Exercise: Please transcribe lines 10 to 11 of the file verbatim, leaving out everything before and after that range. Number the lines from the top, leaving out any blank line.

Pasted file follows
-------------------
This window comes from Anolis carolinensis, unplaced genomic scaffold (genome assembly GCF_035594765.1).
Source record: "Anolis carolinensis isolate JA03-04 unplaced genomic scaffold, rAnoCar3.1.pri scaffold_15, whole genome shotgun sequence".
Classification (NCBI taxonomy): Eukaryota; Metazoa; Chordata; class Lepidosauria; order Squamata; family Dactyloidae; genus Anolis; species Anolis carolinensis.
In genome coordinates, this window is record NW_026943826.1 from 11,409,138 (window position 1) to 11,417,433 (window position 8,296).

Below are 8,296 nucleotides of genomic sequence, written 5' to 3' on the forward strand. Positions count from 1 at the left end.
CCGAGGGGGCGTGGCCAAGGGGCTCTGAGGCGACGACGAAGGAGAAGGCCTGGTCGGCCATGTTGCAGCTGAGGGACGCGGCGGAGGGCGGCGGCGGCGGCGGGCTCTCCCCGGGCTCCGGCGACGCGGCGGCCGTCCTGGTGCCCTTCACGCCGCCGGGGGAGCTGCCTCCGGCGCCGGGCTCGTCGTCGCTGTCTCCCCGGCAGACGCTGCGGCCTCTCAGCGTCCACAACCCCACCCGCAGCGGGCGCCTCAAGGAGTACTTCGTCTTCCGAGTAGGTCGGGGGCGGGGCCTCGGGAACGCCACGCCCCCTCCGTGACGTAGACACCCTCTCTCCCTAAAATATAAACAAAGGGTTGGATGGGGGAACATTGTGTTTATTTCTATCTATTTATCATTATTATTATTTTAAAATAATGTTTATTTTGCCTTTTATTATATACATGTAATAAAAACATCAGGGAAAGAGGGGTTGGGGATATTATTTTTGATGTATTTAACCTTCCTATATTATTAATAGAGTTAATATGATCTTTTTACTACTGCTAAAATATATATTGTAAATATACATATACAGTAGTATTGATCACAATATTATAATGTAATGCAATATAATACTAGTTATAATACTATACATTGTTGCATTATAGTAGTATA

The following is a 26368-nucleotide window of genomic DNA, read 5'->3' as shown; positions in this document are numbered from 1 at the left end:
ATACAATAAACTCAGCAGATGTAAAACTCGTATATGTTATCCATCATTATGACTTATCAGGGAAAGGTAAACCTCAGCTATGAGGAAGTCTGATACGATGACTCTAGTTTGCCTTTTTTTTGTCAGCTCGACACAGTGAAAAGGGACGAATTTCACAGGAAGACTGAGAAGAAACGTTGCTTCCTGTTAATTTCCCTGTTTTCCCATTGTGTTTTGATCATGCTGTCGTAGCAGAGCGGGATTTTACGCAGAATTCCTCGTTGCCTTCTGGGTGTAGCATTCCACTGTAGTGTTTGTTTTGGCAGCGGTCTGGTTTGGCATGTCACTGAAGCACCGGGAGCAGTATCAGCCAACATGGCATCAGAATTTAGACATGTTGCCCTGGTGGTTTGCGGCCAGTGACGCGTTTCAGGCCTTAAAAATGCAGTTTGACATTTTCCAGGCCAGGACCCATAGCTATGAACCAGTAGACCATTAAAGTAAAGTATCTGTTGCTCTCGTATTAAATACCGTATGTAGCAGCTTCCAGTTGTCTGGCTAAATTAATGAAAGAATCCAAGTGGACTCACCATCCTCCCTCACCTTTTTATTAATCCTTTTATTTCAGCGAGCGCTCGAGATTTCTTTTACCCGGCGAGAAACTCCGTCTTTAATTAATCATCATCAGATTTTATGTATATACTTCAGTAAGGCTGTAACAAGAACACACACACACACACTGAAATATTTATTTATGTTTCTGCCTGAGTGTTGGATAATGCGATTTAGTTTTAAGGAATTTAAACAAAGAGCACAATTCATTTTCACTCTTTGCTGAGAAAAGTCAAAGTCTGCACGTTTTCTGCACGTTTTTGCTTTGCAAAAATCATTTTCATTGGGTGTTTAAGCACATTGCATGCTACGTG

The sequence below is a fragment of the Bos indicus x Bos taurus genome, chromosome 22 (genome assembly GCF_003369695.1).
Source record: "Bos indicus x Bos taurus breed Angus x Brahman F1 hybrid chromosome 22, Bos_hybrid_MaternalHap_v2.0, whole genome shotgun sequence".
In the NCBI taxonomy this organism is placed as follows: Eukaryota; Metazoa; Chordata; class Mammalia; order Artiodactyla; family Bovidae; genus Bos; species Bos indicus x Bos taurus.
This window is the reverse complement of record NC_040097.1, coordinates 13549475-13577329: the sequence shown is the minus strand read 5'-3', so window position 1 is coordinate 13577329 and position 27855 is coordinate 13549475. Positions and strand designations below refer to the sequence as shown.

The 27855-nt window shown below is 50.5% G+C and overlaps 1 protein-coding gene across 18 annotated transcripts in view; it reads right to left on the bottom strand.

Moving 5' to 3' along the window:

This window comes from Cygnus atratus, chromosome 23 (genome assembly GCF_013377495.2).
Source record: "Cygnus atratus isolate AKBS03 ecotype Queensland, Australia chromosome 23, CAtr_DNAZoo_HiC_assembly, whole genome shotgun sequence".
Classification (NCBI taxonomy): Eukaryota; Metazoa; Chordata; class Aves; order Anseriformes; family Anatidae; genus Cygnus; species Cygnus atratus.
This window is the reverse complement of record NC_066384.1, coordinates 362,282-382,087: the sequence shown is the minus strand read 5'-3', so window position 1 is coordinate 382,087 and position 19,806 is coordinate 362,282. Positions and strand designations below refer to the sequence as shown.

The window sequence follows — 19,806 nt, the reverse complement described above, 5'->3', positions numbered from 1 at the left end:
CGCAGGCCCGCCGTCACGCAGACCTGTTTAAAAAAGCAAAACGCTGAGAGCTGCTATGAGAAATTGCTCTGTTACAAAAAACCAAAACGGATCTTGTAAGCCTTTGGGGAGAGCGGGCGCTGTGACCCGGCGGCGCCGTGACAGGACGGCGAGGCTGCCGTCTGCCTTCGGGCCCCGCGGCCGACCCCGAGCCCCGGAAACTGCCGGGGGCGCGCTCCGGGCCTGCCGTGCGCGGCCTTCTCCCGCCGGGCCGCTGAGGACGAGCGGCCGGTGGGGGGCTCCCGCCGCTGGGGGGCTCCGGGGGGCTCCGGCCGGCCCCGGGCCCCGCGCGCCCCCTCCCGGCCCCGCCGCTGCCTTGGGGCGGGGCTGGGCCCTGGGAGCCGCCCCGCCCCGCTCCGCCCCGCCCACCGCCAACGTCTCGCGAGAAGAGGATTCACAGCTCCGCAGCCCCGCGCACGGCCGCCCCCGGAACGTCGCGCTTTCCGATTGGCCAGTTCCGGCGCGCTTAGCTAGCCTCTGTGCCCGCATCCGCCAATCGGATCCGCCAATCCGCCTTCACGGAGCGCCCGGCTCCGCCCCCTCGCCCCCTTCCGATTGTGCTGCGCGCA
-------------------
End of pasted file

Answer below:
Source record: "Bos indicus x Bos taurus breed Angus x Brahman F1 hybrid chromosome 22, Bos_hybrid_MaternalHap_v2.0, whole genome shotgun sequence".
In the NCBI taxonomy this organism is placed as follows: Eukaryota; Metazoa; Chordata; class Mammalia; order Artiodactyla; family Bovidae; genus Bos; species Bos indicus x Bos taurus.